[¶7]  The Tribes denied the companies' requests, responding, in part,
that "the Maine Freedom of Access Act is inapplicable to [the Tribes],"
because "the application of that law . . . would amount to state regulation of
[the Tribes'] governmental process, policies, and procedures."  The Tribes
did offer, however, to provide the companies with copies of records in their
possession that are "not confidential under [the Tribes'] laws and policies
concerning matters of tribal government" and are not "privileged from
disclosure to adverse parties under . . . discovery rules or rules of evidence." 
	[¶8]  The companies then commenced this action against the Tribes
pursuant to 1 M.R.S.A. § 409(1) (1989), claiming that (1) pursuant to
30 M.R.S.A. § 6206(1) (1996) of the Maine Implementing Act, the Tribes
have "all of the rights and are subject to all of the duties, obligations,
liabilities, and limitations of municipalities"; 
(2) the Freedom of Access Act,
by its terms, "makes all public records, including all records in the
possession or custody of . . . the State 'or any of its political subdivisions,'
available for public inspection"; (3) the documents requested by the
companies are "public records"; and (4) by refusing to comply with the
companies' requests, the Tribes have violated the Freedom of Access Act. 
Soon thereafter, the companies filed a motion for partial summary judgment.
	[¶9]  The Tribes filed a consolidated motion in opposition to the
companies' summary judgment motion and in favor of their motion to
dismiss the companies' action, arguing that the Superior Court lacked
subject matter jurisdiction and that the Act could not, as a matter of law, be
invoked against the Tribes, because section 6206(1) of the Maine
Implementing Act prohibited direct state regulation of "internal tribal
matters."{3}  The Superior Court denied the Tribes' motion to dismiss and
granted the companies' motion for partial summary judgment.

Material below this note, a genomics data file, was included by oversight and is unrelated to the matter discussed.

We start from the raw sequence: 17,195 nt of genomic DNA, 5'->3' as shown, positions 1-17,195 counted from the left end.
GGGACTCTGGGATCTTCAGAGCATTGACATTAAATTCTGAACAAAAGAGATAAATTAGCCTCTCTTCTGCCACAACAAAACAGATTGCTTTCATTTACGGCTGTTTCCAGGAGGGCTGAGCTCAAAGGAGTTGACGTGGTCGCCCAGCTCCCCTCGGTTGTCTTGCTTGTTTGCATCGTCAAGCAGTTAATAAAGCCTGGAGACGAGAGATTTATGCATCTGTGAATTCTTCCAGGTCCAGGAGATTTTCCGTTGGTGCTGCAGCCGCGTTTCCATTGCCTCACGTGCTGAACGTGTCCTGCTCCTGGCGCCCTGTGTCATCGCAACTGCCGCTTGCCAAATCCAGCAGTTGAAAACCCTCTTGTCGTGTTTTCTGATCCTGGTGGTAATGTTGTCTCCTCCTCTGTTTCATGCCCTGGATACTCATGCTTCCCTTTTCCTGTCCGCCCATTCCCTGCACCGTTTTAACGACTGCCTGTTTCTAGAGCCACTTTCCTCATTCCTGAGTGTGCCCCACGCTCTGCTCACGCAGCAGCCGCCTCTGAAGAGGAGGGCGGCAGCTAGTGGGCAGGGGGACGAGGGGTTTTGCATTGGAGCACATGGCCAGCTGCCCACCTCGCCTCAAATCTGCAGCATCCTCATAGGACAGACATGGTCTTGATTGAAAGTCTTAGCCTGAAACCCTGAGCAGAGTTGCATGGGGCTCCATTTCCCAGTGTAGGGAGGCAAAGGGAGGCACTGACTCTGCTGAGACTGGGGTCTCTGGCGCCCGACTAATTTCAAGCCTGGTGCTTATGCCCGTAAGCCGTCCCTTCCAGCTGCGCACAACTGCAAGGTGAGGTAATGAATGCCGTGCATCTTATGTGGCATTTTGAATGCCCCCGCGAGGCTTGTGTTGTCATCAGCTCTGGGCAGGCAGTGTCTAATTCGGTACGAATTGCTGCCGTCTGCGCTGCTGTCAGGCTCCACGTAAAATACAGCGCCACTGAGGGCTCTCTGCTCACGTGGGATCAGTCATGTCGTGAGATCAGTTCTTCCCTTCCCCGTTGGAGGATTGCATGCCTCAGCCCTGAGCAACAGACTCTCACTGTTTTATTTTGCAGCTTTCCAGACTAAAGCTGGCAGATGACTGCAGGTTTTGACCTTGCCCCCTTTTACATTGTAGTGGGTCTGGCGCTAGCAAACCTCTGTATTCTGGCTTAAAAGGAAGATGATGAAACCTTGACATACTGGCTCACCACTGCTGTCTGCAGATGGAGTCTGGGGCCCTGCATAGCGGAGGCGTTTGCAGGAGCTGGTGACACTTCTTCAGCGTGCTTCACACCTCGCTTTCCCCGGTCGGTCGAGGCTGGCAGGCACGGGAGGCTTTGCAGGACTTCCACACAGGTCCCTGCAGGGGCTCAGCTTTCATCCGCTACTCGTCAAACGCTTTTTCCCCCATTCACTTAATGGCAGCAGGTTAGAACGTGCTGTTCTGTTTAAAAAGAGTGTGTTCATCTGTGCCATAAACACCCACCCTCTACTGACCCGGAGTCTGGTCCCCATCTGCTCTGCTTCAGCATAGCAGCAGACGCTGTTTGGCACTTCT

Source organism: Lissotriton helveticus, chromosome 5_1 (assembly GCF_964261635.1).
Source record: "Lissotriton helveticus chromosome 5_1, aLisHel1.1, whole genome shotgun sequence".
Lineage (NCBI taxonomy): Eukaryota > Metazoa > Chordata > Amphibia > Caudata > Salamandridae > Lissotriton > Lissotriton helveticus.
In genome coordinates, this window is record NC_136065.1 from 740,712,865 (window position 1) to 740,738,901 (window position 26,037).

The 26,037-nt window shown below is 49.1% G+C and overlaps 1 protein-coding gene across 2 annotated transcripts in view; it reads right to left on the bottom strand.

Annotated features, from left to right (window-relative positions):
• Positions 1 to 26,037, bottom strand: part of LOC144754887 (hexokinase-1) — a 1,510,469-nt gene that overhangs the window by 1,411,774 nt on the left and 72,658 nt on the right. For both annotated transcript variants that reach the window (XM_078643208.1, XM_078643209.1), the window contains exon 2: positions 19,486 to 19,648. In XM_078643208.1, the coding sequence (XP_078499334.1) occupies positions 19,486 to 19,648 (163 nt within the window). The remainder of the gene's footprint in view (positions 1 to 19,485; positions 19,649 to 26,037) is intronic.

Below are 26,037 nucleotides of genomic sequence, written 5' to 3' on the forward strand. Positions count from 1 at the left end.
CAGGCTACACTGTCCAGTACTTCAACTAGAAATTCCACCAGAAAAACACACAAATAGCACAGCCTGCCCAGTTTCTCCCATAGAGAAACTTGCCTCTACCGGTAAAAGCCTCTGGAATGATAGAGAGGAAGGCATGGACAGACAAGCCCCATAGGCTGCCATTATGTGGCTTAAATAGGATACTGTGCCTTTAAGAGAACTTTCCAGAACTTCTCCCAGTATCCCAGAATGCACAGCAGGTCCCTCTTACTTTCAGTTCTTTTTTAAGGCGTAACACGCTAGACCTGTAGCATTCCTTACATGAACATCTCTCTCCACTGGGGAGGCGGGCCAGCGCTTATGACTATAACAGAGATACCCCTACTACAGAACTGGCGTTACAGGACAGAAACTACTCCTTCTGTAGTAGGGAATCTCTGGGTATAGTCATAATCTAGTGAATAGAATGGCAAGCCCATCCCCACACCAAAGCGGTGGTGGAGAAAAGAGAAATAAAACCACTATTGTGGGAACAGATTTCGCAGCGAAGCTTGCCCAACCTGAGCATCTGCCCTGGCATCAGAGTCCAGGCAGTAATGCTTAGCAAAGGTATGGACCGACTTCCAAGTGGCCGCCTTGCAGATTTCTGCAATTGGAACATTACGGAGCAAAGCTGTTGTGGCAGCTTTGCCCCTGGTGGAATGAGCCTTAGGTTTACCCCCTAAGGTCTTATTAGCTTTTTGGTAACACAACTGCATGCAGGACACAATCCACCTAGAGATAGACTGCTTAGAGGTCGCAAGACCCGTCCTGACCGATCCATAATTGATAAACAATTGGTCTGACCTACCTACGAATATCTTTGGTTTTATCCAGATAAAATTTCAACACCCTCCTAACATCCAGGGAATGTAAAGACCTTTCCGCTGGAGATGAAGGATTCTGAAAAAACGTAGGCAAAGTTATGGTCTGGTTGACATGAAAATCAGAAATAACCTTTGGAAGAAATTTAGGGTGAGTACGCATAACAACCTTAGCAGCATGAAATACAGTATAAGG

Subsequently, the Superior Court also denied the Tribes' Rule 60 motion for
relief from the judgment denying their motion to dismiss.  See M.R.
Civ. P. 60.
	[¶10]  In its order granting partial summary judgment, the court
ordered the Tribes "to turn over all non-privileged documents as well as
logs of all documents claimed to be privileged no later than 14 days from the
date of this order."  The Tribes failed to turn over any documents or logs of
any documents claimed to be privileged, and accordingly, the Tribes were
deemed to have waived the claims of privilege.  Because the Tribes asserted
that the Freedom of Access law could not be applied to them in any way,
they did not argue that even if the Act applied, the paper companies'
requests were overbroad.  Consequently, in the absence of a preserved
privilege or a request to tailor the paper companies' demands to protect
specific internal tribal matters, the Superior Court entered a final judgment
in favor of the companies, granting full relief to the companies on their
Freedom of Access requests.{4}  After being held in contempt of the court for
their continuing failure to comply with that order, the Tribes appealed to
this Court.{5}
	[¶11]  The applicability of the Freedom of Access Act to Maine's
Indian Tribes is a matter of first impression.  That Act does not explicitly
mention the Tribes as covered by, or excluded from, its terms, nor do either
of the Indian land claims settlement acts directly address the applicability of
the Freedom of Access Act.
	[¶12]  In construing the statutes before us, we begin with the
recognition that the applicability of state statutes to the Tribes occurs in a
framework that is unique to Maine.  See 25 U.S.C.A. §§ 1721-1735;
30 M.R.S.A. §§ 6201-6214.  The relationship between the State of Maine
and the Tribes is not governed by the general federal laws that define such
relationships.  Id.; Penobscot Nation v. Fellencer, 164 F.3d 706, 708 (1st
Cir. 1999).  Rather, it is governed by the two Acts, one state and one federal,
both memorializing a settlement of disputed claims brought by the Tribes in
the 1970s against the state for vast portions Maine land.  See 25 U.S.C.A.
§§ 1721-1735; 30 M.R.S.A. §§ 6201-6214; see also Passamaquoddy Tribe v.
Morton, 528 F.2d 370, 380-81 (1st Cir. 1975); Penobscot Nation v.
Stilphen, 461 A.2d 478, 482 (Me. 1983). 
	[¶13]  In order to resolve the question before us, we must construe
the Maine Implementing Act, the Federal Settlement Act, and the Maine
Freedom of Access Act to determine whether (1) the application of the
Freedom of Access Act to the Tribes, as a matter of law, is prohibited by the
state and federal settlement acts and, if not, (2) whether any parts of the
companies' specific requests are barred by application of the settlement
	[¶14]  Statutory construction is a question of law, and we review the
Superior Court's interpretation of the Freedom of Access Act and the Maine
Implementing Act de novo.  See Bangs v. Town of Wells, 2000 ME 186, ¶ 9,
760 A.2d 632, 635; Francis v. Pleasant Point Passamaquoddy Hous. Auth.,
1999 ME 164, ¶ 5, 740 A.2d 575, 577.  In interpreting the Implementing
Act, we look to the Act itself and its legislative history.  Stilphen, 461 A.2d